Kennedy Agyapong,

Kennedy Agyapong,

THE political acrimony between the Majority and Minority caucuses of Parliament reached a crescendo yesterday when two members on the Communications Committee allegedly engaged in a physical brawl.


This was when officials of the Ghana Independent Broadcasters Association (GIBA) appeared before the Committee on the ‘controversial’ agreement the government had reached with Chinese firm, StarTimes, to manage Ghana’s Digital Terrestrial Television (DTT) platform.


The alleged physical exchanges, between the chairman of the committee and Member for Assin Central, Kennedy Ohene Agyapong and the Ningo Prampram Member, Samuel Nartey George, forced the committee to an early suspension.


It is unclear what triggered the alleged exchanges but journalists who were hovering in the corridors of the 10th floor of the 12-floor Job 600 office complex where the meeting was being held, to report, converged on the entrance of the committee room and could hear the loud voices of the two members as their colleagues tried to restrain them.


Describing the episode as an”embarrassing spectacle” in an interview with journalists, a member on the committee and Kumbungu MP, Ras Mubarak said what transpired should “never have happened at a committee meeting of Parliament.”


“As regrettable as it is, particularly when we had visitors,” Ras Mubarak said “we will try to iron out those things. What happens in Vegas stays in Vegas.”


Adding that he felt “hugely embarrassed,” Ras Mubarak who neither admitted nor denied whether the confrontation got physical, said the committee as a whole needed to endeavour to know that “the things that we will not do outside, we (don’t) bring those things into a committee meeting.”


Probed by the media if the development was physical, the first-term lawmaker said “I am not going beyond telling you that it was an embarrassing spectacle.”


Looking at the magnitude of the alleged fracas, Ras Mubarak said he was surprised that the committee was able to put itself together and reconvene because members including the chairman had left.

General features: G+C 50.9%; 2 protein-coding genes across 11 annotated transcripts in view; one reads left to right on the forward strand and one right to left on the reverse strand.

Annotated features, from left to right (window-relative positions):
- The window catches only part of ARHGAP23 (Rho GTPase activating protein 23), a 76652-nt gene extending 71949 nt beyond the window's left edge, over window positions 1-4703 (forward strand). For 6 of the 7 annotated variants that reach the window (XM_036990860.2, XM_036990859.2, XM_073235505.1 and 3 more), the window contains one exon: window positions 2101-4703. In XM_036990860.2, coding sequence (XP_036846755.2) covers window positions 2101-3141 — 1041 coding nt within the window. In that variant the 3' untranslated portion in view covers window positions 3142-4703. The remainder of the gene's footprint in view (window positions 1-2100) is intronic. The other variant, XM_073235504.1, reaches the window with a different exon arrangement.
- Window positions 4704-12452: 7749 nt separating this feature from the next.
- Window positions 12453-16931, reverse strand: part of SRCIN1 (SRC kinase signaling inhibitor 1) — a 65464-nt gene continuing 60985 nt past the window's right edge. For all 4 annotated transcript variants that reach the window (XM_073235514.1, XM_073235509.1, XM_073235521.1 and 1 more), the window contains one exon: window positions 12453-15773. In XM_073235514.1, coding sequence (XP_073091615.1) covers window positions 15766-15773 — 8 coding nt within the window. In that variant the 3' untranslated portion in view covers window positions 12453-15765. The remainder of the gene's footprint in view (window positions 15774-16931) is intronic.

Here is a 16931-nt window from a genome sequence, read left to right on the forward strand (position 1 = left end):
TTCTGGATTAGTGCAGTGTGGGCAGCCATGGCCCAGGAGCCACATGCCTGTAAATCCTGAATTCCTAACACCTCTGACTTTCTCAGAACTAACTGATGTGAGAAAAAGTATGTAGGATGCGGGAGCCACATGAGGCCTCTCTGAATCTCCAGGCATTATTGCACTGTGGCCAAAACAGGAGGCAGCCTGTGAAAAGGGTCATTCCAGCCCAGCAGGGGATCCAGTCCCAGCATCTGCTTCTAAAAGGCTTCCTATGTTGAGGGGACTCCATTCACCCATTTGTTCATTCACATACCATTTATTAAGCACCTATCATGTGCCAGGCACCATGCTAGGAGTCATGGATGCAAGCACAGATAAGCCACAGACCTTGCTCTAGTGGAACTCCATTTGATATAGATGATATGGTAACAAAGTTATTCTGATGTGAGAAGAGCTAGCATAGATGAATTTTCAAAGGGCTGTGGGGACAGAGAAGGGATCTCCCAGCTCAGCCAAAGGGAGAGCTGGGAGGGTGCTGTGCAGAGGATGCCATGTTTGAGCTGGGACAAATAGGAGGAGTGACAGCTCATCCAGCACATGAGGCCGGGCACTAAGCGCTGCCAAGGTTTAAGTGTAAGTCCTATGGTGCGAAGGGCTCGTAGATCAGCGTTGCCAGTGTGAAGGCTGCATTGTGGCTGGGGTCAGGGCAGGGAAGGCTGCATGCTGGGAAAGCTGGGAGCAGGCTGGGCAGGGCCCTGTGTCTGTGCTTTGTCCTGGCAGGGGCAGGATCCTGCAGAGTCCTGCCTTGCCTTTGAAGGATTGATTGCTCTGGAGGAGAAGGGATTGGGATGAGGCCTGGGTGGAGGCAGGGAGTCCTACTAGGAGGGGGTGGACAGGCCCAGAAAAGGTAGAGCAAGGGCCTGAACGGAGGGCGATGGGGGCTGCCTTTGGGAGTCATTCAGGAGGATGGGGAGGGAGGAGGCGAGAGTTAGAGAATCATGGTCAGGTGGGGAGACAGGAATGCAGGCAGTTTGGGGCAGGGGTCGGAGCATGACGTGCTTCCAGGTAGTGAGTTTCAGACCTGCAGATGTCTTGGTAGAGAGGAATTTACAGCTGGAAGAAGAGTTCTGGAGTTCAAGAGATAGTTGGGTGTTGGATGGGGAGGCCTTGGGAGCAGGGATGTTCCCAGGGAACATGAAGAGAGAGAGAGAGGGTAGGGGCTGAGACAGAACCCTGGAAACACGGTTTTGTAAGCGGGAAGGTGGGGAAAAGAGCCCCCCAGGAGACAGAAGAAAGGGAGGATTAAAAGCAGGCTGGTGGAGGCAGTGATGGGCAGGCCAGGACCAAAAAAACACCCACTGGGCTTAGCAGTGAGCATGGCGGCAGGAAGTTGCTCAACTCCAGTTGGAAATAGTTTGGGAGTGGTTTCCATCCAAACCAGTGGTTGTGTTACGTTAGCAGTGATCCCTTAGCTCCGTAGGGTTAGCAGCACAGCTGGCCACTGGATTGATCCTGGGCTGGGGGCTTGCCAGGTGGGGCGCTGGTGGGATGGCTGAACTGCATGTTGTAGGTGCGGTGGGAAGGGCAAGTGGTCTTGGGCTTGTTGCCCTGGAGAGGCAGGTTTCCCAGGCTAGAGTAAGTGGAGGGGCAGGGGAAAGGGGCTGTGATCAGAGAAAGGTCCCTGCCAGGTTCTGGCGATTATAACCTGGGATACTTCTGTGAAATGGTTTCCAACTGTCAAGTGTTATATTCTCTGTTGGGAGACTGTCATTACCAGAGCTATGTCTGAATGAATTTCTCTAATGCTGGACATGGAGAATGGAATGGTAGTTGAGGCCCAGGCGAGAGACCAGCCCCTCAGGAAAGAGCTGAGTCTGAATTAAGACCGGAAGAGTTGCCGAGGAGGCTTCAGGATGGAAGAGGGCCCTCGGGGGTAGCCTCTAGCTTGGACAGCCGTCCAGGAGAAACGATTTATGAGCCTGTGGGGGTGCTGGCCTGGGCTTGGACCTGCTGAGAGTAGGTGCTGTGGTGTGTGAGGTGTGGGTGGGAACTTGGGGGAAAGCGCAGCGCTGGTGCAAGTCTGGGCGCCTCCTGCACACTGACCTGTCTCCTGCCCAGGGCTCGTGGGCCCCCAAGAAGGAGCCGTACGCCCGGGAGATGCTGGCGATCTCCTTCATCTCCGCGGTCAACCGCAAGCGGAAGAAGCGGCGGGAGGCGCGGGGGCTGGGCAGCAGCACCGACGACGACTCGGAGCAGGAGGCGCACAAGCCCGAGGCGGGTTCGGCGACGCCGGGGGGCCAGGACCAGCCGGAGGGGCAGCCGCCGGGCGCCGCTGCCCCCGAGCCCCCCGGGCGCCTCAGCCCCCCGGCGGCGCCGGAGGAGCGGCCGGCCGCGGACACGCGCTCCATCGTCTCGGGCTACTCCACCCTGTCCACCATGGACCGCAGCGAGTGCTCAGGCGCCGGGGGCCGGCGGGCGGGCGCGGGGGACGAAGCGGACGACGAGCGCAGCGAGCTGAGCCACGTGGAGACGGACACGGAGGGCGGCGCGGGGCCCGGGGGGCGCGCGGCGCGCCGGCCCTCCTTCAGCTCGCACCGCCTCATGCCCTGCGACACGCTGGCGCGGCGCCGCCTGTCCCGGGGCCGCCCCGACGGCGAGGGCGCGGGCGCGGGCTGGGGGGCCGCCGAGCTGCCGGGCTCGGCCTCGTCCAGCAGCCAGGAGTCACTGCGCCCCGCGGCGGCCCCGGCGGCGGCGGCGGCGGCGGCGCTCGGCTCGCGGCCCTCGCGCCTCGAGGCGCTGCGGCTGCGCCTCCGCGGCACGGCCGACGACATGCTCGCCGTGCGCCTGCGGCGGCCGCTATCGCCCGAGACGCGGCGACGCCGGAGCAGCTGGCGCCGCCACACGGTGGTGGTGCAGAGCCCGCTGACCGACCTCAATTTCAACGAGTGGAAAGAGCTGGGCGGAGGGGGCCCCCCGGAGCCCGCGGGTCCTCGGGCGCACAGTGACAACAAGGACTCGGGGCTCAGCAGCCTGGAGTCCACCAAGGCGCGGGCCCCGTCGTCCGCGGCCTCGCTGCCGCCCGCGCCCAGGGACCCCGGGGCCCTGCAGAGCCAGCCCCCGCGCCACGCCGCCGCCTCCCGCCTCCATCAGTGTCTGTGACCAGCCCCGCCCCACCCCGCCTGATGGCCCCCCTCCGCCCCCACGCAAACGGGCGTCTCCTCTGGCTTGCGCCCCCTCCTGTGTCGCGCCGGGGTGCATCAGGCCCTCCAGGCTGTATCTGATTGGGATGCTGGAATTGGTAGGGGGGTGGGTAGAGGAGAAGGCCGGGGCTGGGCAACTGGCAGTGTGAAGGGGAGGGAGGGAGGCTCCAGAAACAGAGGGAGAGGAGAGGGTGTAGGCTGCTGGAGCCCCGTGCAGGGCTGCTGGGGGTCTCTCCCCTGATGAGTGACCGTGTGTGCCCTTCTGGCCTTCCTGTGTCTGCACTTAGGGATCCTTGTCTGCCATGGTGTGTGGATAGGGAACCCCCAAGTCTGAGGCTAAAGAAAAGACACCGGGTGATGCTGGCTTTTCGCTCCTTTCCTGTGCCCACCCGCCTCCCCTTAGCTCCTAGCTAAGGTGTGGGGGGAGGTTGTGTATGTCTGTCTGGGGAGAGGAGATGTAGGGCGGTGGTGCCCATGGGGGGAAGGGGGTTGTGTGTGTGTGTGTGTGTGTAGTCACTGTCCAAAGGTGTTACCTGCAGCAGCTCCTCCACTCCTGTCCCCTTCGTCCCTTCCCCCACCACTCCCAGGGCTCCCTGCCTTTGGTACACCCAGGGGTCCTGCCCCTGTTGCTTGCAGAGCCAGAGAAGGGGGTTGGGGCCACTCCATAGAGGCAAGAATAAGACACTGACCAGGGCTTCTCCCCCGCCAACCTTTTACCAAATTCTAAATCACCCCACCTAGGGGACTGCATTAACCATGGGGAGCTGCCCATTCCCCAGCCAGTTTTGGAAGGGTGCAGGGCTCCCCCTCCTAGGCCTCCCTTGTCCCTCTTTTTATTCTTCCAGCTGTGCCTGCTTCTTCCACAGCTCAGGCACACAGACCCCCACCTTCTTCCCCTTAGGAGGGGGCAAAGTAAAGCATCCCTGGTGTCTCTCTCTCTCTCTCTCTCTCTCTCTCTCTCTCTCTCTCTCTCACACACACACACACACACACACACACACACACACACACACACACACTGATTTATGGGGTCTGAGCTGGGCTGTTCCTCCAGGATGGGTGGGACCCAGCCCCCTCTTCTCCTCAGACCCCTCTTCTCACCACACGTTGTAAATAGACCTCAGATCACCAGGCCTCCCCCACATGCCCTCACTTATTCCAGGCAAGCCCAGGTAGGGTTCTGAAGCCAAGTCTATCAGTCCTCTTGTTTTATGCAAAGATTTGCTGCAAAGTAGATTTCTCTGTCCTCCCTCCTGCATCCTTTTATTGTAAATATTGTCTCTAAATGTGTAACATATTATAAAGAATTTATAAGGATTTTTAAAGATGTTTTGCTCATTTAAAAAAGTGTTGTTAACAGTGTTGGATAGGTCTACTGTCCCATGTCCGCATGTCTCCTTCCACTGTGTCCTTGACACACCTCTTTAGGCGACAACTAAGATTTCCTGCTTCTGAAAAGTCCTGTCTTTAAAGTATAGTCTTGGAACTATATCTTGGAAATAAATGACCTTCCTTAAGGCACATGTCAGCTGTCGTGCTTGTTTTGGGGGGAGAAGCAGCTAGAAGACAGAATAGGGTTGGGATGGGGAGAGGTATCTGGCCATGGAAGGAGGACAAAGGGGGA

A further push by journalists to be told what could have resulted in the alleged fight proved futile as Ras Mubarak repeated that: “What happens in Vegas stays in Vegas.”


The StarTimes deal has been at the centre of national discourse over the past three weeks after it emerged that government had terminated an agreement with Ghanaian company K-Net in favour of the Chinese firm for the management of the DTT space.


The decision raffled the feathers of the GIBA who are leading a crusade to have the agreement with StarTimes terminated.


The association contends that “If StarTimes is allowed to control Ghana’s only digital television infrastructure and the satellite space in the name of digital migration, Ghana would have virtually submitted its broadcast space to Chinese control and content.”


In a statement issued in Accra a week ago, the GIBA advised the government to “back out of whatever deal it has entered into with StarTimes, which will negatively impact broadcasting in our nation – Ghana.”

It “sincerely” asked that “broadcasting (was) left out of the Chinese agenda.”


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